When one is at work in Minnesota, one should not have to worry about dealing with sexual harassment. Being sexually harassed can cause stress while at work, which can also impact a victim when they are not working. Sexual harassment comes in many forms. It’s important for employees to know what constitutes sexual harassment so they can take steps to protect themselves when necessary.
What is sexual harassment?
Title VII of the Civil Rights Act of 1964 outlines what constitutes sexual harassment concerning employers that have 15 or more employees. Under Title VII, sexual harassment may involve unwanted sexual advances, asking for sexual favors, or any physical or verbal contact of a sexual nature that prohibits a person’s ability to work in a safe environment. Sexual harassment victims may be male or female and the harasser does not have to be of the opposite sex.
Sexual harassment doesn’t only affect the person being directly harassed but can also impact others who witness the harassment. Victims of sexual harassment have the right to immediately tell the person harassing them to stop and to inform a supervisor. Victims can benefit from keeping detailed notes about everything that happens and any interactions they have with the harasser or supervisor about the incidents.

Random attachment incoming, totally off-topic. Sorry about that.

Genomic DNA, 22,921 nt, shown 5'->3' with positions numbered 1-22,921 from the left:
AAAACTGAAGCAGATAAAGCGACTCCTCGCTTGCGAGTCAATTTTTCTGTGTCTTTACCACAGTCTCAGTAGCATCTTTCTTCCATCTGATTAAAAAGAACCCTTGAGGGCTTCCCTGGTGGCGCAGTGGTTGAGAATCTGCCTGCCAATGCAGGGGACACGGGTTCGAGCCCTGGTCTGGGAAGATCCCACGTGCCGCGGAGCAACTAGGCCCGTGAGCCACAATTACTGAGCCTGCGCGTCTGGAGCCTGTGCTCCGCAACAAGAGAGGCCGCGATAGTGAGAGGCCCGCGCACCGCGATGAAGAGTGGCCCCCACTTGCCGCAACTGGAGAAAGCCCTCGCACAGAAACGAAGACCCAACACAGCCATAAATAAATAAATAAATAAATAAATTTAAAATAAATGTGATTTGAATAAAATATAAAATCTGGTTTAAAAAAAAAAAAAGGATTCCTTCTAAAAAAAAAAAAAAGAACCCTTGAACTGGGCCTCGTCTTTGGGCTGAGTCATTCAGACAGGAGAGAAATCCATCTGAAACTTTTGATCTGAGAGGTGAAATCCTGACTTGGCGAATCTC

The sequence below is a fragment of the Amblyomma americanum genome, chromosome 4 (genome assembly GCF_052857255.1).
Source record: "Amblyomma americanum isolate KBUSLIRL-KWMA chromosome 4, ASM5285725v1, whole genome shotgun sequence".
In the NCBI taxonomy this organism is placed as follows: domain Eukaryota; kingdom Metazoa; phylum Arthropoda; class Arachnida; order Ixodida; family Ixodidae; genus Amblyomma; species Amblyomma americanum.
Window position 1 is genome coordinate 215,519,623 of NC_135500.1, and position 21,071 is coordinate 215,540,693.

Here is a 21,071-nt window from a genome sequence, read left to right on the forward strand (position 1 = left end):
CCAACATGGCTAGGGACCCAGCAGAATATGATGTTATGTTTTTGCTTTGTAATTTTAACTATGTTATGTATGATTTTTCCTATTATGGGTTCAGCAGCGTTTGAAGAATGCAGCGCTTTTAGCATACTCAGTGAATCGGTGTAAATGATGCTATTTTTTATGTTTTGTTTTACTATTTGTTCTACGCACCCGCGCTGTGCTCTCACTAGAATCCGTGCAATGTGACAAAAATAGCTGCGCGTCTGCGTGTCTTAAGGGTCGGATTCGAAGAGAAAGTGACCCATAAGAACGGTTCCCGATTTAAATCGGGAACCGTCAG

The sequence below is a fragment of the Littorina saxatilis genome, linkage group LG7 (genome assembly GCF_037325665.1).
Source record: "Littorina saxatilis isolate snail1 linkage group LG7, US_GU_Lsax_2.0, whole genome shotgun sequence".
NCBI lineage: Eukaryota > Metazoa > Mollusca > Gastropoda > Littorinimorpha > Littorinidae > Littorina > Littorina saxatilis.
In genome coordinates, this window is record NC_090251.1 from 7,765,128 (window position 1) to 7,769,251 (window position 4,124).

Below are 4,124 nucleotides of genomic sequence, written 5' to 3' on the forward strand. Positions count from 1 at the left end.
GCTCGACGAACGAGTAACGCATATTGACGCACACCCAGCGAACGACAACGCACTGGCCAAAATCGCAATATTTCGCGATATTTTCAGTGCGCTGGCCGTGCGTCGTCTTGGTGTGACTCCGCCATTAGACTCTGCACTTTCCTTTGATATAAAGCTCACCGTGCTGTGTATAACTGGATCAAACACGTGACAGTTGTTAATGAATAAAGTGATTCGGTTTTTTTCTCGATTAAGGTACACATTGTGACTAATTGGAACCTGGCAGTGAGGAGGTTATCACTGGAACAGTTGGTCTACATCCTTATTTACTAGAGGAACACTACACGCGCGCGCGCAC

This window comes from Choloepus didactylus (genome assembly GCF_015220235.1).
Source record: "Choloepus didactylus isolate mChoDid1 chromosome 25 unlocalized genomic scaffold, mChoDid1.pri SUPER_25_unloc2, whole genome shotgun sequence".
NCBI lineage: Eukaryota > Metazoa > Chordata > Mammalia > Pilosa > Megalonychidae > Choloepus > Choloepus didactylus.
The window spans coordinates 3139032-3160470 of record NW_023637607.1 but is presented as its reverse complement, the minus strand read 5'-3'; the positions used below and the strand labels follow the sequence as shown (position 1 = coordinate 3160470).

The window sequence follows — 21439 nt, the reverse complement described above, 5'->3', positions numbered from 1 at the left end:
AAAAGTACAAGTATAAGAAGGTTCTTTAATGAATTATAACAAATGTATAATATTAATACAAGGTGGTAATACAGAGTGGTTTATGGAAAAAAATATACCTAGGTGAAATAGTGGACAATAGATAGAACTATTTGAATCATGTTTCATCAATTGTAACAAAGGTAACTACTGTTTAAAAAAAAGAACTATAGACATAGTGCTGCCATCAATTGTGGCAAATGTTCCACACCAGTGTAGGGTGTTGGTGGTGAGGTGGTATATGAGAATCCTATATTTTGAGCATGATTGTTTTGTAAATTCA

Seek help when being harassed at work
Victims of sexual harassment have the right to seek legal help when harassment happens at work. Employers are responsible for maintaining a safe working environment and that includes dealing with sexual harassment concerns in a timely manner. When this doesn’t happen, victims may wish to file a civil lawsuit. Illinois victims can benefit from speaking with an attorney to understand the steps needed to file a lawsuit against their employer.